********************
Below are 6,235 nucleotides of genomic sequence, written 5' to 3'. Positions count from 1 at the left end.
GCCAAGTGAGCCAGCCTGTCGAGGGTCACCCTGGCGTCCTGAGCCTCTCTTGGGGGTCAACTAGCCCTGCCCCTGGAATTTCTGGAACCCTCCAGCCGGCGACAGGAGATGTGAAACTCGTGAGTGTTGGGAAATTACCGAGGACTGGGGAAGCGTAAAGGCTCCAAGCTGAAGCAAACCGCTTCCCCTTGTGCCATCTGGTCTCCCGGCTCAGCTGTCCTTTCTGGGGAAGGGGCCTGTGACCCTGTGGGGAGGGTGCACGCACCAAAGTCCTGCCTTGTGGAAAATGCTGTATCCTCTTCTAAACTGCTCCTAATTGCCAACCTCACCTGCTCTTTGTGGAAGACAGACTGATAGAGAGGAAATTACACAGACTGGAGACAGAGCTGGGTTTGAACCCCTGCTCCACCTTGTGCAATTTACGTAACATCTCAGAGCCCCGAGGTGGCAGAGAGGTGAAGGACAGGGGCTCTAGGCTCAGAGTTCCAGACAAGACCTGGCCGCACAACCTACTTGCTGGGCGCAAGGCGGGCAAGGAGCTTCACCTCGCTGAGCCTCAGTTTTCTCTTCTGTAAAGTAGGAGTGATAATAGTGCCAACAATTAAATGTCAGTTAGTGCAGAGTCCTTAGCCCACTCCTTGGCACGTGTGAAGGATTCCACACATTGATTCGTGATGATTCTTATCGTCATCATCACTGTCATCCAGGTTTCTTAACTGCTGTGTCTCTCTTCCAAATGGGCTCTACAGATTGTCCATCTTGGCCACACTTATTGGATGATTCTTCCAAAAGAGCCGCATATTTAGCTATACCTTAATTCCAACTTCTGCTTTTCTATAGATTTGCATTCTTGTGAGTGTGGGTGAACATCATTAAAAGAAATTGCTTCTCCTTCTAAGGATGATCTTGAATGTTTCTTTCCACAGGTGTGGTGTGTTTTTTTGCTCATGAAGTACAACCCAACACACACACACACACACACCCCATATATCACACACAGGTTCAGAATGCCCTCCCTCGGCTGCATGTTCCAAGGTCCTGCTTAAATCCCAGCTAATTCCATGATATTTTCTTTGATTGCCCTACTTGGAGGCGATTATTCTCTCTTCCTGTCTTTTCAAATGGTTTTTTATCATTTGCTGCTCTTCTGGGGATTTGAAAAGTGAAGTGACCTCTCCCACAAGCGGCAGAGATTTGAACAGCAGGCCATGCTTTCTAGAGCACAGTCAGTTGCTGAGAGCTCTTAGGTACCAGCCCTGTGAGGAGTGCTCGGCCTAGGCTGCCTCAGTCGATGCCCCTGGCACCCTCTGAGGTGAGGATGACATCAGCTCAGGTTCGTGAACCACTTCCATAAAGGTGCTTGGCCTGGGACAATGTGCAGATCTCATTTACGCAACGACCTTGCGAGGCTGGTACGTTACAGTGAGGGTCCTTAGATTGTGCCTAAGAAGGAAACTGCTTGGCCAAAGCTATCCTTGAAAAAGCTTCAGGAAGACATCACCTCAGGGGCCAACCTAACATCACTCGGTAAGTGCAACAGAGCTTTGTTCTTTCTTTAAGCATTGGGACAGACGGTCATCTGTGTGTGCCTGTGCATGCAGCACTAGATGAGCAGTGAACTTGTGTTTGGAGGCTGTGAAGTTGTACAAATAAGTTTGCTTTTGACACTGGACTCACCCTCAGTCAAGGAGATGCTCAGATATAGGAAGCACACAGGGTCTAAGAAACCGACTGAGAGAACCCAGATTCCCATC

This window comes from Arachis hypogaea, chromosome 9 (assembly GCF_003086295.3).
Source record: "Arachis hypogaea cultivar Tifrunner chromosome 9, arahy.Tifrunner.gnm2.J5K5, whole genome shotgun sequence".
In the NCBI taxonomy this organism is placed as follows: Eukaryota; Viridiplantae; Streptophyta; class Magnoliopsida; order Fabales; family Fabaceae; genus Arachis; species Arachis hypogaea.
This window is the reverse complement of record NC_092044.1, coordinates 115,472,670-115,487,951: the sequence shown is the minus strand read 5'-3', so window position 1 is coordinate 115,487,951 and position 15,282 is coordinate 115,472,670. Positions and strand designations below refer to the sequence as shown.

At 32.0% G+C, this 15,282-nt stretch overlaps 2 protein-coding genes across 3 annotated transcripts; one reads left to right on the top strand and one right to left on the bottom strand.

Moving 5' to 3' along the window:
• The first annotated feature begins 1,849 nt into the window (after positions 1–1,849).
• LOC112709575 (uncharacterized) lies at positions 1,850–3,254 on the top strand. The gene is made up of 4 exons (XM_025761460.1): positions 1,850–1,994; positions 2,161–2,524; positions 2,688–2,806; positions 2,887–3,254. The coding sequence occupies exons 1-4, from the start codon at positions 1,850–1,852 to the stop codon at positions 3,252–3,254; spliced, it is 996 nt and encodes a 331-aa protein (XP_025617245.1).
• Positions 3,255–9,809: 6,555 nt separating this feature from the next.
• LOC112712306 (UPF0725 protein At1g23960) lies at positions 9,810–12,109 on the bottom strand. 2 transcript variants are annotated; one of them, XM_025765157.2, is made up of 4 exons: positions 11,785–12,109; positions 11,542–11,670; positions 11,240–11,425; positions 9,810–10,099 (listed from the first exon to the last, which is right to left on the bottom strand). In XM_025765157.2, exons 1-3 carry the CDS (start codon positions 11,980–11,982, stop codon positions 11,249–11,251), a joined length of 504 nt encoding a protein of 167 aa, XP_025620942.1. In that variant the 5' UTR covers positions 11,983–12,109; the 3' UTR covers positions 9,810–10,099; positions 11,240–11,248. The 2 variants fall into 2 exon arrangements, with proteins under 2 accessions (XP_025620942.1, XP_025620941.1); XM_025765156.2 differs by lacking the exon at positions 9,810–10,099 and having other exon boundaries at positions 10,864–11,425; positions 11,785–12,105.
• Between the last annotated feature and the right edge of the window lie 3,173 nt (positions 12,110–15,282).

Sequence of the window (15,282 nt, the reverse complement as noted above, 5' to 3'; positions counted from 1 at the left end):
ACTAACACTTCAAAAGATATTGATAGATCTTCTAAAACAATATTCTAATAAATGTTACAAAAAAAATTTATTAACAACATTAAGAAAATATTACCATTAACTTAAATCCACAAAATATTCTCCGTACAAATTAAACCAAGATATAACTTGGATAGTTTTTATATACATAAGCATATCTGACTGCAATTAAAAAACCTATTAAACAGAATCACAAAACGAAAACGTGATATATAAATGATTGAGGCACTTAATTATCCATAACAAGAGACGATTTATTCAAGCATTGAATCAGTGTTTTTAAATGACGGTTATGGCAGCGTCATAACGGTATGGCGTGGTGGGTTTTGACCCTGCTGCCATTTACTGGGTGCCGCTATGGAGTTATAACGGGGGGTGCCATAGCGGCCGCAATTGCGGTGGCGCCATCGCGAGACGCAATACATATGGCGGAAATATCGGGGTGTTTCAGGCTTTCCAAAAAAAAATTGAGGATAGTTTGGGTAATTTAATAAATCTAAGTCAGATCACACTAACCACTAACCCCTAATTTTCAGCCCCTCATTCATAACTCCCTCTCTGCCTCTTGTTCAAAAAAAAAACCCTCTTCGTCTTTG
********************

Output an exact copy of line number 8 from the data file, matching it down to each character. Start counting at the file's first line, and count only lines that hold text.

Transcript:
Moving 5' to 3' along the window: